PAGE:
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Updated on Tuesday, August 30, 2016
The Green Dot Card is the biggest prepaid card in the U.S. with 4.28 million active cards currently issued. When you use a prepaid card, you must have money loaded onto it before you can use it, and it does not provide you with the opportunity to build credit history. Rather, prepaid cards often serve as a substitution for traditional checking accounts.
Many prepaid cards come with hefty fees. When you can’t get a checking account with a traditional financial institution, unfortunately you are usually subjected to charges that you wouldn’t normally encounter at a bank. These fees are commonly referred to as “poor tax.”
If you must use a prepaid card, the Green Dot Card isn’t your worst option, but you’ll want to read on to make sure you know all the ins and outs of dodging its fees.
Overview of the Green Dot Card
Options to load money:
Direct deposit: With the Green Dot Card, you can set up direct deposit for:
- Social Security benefits
- Veterans’ compensation and pension benefits
- Supplement Social Security Income (SSI)
- Federal Civil Service Benefits such as retirement or annuities
Direct deposit comes with no fees, but you are limited to only having $2,500 in your account at any given time. If your paycheck or benefits exceed this limit, you can make a request for an exception to be made.
Walmart: You can also put money on your card by cashing your check at Walmart. Walmart charges a $3 feeon all check-to-card transactions up to $1,000. This fee is in addition to the $3.74 that Green Dot charges.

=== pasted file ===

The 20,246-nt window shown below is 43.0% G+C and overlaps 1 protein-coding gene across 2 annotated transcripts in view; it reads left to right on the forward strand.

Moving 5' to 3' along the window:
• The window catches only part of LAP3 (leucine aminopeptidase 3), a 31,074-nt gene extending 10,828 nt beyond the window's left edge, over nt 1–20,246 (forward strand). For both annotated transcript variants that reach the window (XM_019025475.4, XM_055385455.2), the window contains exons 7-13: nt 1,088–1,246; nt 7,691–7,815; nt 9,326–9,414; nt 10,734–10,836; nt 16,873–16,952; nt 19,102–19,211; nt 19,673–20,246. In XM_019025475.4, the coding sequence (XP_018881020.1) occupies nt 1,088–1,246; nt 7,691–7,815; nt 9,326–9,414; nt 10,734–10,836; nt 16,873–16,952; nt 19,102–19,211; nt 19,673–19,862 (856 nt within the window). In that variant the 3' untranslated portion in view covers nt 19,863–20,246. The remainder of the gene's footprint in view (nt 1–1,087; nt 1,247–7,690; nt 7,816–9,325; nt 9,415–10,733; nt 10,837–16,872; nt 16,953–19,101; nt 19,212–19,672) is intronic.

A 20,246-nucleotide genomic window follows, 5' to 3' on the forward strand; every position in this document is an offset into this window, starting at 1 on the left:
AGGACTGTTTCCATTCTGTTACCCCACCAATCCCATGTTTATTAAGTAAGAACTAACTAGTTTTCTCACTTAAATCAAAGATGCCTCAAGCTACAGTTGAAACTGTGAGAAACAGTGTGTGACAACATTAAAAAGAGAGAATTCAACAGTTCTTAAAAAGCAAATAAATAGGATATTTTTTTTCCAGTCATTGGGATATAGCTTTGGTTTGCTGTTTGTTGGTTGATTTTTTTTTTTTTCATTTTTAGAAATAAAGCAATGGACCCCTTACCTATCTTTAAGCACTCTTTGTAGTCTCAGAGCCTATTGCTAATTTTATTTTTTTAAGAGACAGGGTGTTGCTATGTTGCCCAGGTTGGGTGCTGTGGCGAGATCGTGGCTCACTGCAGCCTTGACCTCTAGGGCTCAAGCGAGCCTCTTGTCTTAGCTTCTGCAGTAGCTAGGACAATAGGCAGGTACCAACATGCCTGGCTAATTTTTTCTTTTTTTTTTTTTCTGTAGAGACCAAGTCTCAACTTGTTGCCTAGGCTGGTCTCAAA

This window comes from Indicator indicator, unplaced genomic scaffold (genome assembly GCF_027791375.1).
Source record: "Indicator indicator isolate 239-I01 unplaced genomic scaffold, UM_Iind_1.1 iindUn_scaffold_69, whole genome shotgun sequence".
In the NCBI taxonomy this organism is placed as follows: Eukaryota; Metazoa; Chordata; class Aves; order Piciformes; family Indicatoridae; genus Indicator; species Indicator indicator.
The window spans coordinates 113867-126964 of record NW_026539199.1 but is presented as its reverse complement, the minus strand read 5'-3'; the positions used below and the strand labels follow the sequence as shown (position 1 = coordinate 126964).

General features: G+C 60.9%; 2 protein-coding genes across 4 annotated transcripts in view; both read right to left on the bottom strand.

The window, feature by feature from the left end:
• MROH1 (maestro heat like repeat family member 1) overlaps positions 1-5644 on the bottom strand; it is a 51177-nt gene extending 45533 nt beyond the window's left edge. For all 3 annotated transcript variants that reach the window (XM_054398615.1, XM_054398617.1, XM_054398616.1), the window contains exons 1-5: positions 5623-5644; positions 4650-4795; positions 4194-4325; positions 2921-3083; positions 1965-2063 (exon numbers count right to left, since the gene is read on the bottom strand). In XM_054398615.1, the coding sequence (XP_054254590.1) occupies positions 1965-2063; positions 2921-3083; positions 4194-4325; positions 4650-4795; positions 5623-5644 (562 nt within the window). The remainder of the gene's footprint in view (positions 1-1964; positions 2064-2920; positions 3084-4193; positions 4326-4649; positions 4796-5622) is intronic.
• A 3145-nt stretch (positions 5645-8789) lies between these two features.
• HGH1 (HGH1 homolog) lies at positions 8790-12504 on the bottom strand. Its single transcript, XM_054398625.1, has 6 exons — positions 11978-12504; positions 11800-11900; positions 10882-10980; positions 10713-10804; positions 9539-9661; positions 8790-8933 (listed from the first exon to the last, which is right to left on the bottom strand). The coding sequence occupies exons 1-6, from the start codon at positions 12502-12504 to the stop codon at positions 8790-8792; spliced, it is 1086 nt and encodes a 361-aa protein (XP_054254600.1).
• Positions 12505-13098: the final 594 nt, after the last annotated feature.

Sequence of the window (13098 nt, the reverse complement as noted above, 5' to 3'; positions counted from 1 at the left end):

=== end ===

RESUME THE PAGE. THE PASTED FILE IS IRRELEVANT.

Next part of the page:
Deposit cash: You can deposit cash at select financial service centers and retailers across the country. You will be charged reload fees, which can be as high as $4.95 depending on the retailer.
Deposit checks. If you want to avoid the fees at Walmart, you can cash your checks via Green Dot’s mobile app. It should be noted that you will not have access to these funds for up to ten business days, though.
MoneyPak: You can purchase a Green Dot MoneyPak, which is a card that will allow you to load money onto your personal card. This option comes with a $5.95 service fee per deposit.
Deposit cash into Paypal: You can use Green Dot to deposit cash into your PayPal account at select retailers. There is a $3.95 fee for this service, and you will need either a smartphone or access to a computer and printer.
Use your tax refund: During certain times of year, you can direct deposit your tax refund onto your Green Dot Card. The timeframe for this service is limited though; in 2016 it was only available until May. Because many people may not file taxes until after the standard mid-April filing deadline, this option may not be available when you file.
How to access your account: